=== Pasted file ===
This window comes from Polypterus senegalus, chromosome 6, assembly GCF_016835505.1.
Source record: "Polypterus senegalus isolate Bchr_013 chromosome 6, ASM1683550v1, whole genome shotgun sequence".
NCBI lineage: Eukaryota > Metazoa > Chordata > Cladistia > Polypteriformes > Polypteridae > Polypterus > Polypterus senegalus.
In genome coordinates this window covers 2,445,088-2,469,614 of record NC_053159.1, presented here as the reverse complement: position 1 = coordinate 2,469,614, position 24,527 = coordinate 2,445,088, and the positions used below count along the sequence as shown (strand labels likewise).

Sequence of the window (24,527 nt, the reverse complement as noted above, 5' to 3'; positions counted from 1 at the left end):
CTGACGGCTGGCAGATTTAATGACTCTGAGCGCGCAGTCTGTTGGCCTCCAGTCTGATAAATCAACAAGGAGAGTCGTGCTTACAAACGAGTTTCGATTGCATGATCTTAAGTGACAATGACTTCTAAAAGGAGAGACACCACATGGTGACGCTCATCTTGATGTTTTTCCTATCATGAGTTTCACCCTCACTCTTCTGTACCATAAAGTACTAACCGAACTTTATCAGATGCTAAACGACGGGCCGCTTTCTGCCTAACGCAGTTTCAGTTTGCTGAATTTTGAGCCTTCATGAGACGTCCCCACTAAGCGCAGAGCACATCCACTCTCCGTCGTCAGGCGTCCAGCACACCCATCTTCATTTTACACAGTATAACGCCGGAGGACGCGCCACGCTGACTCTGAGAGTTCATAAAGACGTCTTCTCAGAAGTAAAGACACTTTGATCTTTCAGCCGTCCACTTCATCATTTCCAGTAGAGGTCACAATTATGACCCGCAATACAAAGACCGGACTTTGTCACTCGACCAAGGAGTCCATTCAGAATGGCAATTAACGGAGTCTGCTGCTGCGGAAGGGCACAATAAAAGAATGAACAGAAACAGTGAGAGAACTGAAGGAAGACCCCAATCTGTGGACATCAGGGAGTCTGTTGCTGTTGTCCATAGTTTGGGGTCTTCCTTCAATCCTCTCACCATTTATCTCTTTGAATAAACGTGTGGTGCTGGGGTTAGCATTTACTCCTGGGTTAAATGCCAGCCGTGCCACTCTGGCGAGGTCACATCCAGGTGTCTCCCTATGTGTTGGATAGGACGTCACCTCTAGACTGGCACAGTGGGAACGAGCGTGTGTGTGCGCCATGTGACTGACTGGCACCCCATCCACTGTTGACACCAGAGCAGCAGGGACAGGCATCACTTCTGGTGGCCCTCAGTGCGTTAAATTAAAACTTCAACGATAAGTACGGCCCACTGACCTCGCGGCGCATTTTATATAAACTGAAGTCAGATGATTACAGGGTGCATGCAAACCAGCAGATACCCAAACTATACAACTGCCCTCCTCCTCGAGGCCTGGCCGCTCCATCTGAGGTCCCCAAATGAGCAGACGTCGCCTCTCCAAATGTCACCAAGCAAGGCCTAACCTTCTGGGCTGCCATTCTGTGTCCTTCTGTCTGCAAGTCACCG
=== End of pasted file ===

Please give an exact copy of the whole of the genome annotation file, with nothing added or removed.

This window comes from Polypterus senegalus, chromosome 6, assembly GCF_016835505.1.
Source record: "Polypterus senegalus isolate Bchr_013 chromosome 6, ASM1683550v1, whole genome shotgun sequence".
NCBI lineage: Eukaryota > Metazoa > Chordata > Cladistia > Polypteriformes > Polypteridae > Polypterus > Polypterus senegalus.
In genome coordinates this window covers 2,445,088-2,469,614 of record NC_053159.1, presented here as the reverse complement: position 1 = coordinate 2,469,614, position 24,527 = coordinate 2,445,088, and the positions used below count along the sequence as shown (strand labels likewise).

Sequence of the window (24,527 nt, the reverse complement as noted above, 5' to 3'; positions counted from 1 at the left end):
CTGACGGCTGGCAGATTTAATGACTCTGAGCGCGCAGTCTGTTGGCCTCCAGTCTGATAAATCAACAAGGAGAGTCGTGCTTACAAACGAGTTTCGATTGCATGATCTTAAGTGACAATGACTTCTAAAAGGAGAGACACCACATGGTGACGCTCATCTTGATGTTTTTCCTATCATGAGTTTCACCCTCACTCTTCTGTACCATAAAGTACTAACCGAACTTTATCAGATGCTAAACGACGGGCCGCTTTCTGCCTAACGCAGTTTCAGTTTGCTGAATTTTGAGCCTTCATGAGACGTCCCCACTAAGCGCAGAGCACATCCACTCTCCGTCGTCAGGCGTCCAGCACACCCATCTTCATTTTACACAGTATAACGCCGGAGGACGCGCCACGCTGACTCTGAGAGTTCATAAAGACGTCTTCTCAGAAGTAAAGACACTTTGATCTTTCAGCCGTCCACTTCATCATTTCCAGTAGAGGTCACAATTATGACCCGCAATACAAAGACCGGACTTTGTCACTCGACCAAGGAGTCCATTCAGAATGGCAATTAACGGAGTCTGCTGCTGCGGAAGGGCACAATAAAAGAATGAACAGAAACAGTGAGAGAACTGAAGGAAGACCCCAATCTGTGGACATCAGGGAGTCTGTTGCTGTTGTCCATAGTTTGGGGTCTTCCTTCAATCCTCTCACCATTTATCTCTTTGAATAAACGTGTGGTGCTGGGGTTAGCATTTACTCCTGGGTTAAATGCCAGCCGTGCCACTCTGGCGAGGTCACATCCAGGTGTCTCCCTATGTGTTGGATAGGACGTCACCTCTAGACTGGCACAGTGGGAACGAGCGTGTGTGTGCGCCATGTGACTGACTGGCACCCCATCCACTGTTGACACCAGAGCAGCAGGGACAGGCATCACTTCTGGTGGCCCTCAGTGCGTTAAATTAAAACTTCAACGATAAGTACGGCCCACTGACCTCGCGGCGCATTTTATATAAACTGAAGTCAGATGATTACAGGGTGCATGCAAACCAGCAGATACCCAAACTATACAACTGCCCTCCTCCTCGAGGCCTGGCCGCTCCATCTGAGGTCCCCAAATGAGCAGACGTCGCCTCTCCAAATGTCACCAAGCAAGGCCTAACCTTCTGGGCTGCCATTCTGTGTCCTTCTGTCTGCAAGTCACCG